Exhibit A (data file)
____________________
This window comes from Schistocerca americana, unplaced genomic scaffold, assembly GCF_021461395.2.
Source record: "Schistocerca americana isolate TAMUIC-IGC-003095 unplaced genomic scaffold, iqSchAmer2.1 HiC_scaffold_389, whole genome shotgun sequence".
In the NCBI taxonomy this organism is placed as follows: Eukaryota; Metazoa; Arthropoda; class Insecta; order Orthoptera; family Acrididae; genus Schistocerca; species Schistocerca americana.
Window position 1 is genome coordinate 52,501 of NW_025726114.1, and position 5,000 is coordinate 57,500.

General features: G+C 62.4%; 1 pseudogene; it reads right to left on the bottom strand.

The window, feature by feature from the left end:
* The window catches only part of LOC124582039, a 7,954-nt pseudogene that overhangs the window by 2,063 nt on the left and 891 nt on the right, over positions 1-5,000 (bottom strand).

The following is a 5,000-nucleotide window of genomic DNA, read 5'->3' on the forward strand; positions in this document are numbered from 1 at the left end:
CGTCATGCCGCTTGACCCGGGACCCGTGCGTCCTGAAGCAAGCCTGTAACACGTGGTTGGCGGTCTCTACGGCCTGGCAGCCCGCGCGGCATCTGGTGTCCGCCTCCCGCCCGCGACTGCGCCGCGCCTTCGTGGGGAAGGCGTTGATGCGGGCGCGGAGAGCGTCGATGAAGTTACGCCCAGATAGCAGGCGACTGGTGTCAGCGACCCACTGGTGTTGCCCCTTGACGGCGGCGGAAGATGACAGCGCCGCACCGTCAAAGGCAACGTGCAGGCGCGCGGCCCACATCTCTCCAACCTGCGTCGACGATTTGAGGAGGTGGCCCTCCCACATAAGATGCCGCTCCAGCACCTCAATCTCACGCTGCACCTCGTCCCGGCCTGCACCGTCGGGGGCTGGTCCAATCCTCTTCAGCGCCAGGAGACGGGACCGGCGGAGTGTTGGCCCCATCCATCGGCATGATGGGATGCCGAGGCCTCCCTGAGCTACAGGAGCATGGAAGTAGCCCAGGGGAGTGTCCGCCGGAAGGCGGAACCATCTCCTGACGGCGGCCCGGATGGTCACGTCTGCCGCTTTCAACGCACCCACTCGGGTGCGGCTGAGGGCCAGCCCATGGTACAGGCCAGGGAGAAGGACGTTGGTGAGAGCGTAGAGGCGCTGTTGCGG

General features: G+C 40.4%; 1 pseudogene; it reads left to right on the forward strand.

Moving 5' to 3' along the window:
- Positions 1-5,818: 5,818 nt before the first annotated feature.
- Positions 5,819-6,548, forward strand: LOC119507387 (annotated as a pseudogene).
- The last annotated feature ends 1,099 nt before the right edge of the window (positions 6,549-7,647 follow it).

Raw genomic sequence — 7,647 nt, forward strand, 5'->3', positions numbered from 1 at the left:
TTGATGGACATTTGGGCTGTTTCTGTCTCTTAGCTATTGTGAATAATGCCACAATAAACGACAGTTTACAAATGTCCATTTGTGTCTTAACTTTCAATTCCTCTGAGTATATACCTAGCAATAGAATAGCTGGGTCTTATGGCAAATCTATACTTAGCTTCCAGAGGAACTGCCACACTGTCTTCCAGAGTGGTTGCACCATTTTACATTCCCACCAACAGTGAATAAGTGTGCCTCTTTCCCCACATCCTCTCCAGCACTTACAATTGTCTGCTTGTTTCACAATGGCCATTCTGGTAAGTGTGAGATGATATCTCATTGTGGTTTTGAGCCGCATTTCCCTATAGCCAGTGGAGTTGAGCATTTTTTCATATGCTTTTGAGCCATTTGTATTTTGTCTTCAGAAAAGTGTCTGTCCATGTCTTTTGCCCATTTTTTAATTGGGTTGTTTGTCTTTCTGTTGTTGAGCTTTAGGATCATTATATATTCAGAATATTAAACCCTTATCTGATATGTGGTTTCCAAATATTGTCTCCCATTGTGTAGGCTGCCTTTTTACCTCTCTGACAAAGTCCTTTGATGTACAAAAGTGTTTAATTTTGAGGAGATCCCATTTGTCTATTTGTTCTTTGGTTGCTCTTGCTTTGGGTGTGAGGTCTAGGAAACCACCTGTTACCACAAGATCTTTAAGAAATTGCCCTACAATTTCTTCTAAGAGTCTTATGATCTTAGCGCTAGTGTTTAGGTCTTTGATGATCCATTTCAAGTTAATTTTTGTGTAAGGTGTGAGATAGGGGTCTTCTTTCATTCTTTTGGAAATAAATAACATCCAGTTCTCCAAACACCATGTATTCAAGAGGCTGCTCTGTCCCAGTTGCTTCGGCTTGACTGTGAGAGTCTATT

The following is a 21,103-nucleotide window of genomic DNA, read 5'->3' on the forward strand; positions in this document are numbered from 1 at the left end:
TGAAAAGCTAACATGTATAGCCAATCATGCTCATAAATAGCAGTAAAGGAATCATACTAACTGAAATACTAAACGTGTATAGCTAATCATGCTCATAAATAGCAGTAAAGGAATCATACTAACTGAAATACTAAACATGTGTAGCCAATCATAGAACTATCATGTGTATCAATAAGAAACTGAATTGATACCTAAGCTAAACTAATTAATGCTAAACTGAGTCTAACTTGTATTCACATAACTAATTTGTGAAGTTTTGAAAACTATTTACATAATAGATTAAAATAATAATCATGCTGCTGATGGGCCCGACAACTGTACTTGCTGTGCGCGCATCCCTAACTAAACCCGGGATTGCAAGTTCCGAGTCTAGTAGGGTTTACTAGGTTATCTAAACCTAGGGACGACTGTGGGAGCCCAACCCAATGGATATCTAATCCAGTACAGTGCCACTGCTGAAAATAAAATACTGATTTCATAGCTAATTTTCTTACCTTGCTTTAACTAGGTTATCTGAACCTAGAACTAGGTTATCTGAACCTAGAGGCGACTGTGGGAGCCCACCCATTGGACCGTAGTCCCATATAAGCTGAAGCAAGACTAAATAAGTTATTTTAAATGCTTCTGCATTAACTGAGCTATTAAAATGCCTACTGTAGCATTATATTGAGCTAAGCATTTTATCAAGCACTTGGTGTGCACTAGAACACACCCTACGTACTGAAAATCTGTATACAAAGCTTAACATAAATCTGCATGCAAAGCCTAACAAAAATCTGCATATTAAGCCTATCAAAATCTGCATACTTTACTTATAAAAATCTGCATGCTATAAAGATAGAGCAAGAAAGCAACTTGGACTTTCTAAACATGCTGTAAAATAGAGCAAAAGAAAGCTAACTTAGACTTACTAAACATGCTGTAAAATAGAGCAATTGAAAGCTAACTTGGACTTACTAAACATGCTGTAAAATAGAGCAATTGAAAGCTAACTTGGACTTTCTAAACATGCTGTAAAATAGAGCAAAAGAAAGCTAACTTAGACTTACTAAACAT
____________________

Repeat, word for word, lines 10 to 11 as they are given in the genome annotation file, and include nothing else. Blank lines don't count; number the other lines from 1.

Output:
General features: G+C 40.4%; 1 pseudogene; it reads left to right on the forward strand.

Moving 5' to 3' along the window: